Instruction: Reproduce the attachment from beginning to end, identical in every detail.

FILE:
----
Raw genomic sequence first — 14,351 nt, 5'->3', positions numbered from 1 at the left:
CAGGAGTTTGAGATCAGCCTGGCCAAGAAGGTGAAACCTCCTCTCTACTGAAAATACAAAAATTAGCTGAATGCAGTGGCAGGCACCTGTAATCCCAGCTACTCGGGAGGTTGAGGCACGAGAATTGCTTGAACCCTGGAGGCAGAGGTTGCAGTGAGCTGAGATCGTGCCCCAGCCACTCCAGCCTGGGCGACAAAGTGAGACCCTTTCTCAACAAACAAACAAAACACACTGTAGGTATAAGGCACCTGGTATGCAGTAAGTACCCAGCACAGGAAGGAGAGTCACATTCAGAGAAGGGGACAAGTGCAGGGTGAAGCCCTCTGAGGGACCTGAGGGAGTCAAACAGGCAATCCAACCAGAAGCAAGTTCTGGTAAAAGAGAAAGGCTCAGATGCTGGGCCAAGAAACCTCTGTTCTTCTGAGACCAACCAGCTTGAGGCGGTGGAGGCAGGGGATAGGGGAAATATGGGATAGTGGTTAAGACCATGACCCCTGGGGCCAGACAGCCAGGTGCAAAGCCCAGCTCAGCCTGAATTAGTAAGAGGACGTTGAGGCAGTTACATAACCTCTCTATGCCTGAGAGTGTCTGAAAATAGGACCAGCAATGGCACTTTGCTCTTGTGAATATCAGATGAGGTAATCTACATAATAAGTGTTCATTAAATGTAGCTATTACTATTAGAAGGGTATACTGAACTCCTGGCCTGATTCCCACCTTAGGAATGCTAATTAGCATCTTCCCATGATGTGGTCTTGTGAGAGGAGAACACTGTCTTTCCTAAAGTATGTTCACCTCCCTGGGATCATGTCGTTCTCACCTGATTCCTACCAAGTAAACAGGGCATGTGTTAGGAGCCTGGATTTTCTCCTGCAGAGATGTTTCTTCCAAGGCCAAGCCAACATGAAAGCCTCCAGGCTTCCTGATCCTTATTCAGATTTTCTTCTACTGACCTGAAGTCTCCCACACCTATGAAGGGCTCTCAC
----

Raw genomic sequence first — 14,351 nt, 5'->3', positions numbered from 1 at the left:
CAGGAGTTTGAGATCAGCCTGGCCAAGAAGGTGAAACCTCCTCTCTACTGAAAATACAAAAATTAGCTGAATGCAGTGGCAGGCACCTGTAATCCCAGCTACTCGGGAGGTTGAGGCACGAGAATTGCTTGAACCCTGGAGGCAGAGGTTGCAGTGAGCTGAGATCGTGCCCCAGCCACTCCAGCCTGGGCGACAAAGTGAGACCCTTTCTCAACAAACAAACAAAACACACTGTAGGTATAAGGCACCTGGTATGCAGTAAGTACCCAGCACAGGAAGGAGAGTCACATTCAGAGAAGGGGACAAGTGCAGGGTGAAGCCCTCTGAGGGACCTGAGGGAGTCAAACAGGCAATCCAACCAGAAGCAAGTTCTGGTAAAAGAGAAAGGCTCAGATGCTGGGCCAAGAAACCTCTGTTCTTCTGAGACCAACCAGCTTGAGGCGGTGGAGGCAGGGGATAGGGGAAATATGGGATAGTGGTTAAGACCATGACCCCTGGGGCCAGACAGCCAGGTGCAAAGCCCAGCTCAGCCTGAATTAGTAAGAGGACGTTGAGGCAGTTACATAACCTCTCTATGCCTGAGAGTGTCTGAAAATAGGACCAGCAATGGCACTTTGCTCTTGTGAATATCAGATGAGGTAATCTACATAATAAGTGTTCATTAAATGTAGCTATTACTATTAGAAGGGTATACTGAACTCCTGGCCTGATTCCCACCTTAGGAATGCTAATTAGCATCTTCCCATGATGTGGTCTTGTGAGAGGAGAACACTGTCTTTCCTAAAGTATGTTCACCTCCCTGGGATCATGTCGTTCTCACCTGATTCCTACCAAGTAAACAGGGCATGTGTTAGGAGCCTGGATTTTCTCCTGCAGAGATGTTTCTTCCAAGGCCAAGCCAACATGAAAGCCTCCAGGCTTCCTGATCCTTATTCAGATTTTCTTCTACTGACCTGAAGTCTCCCACACCTATGAAGGGCTCTCAC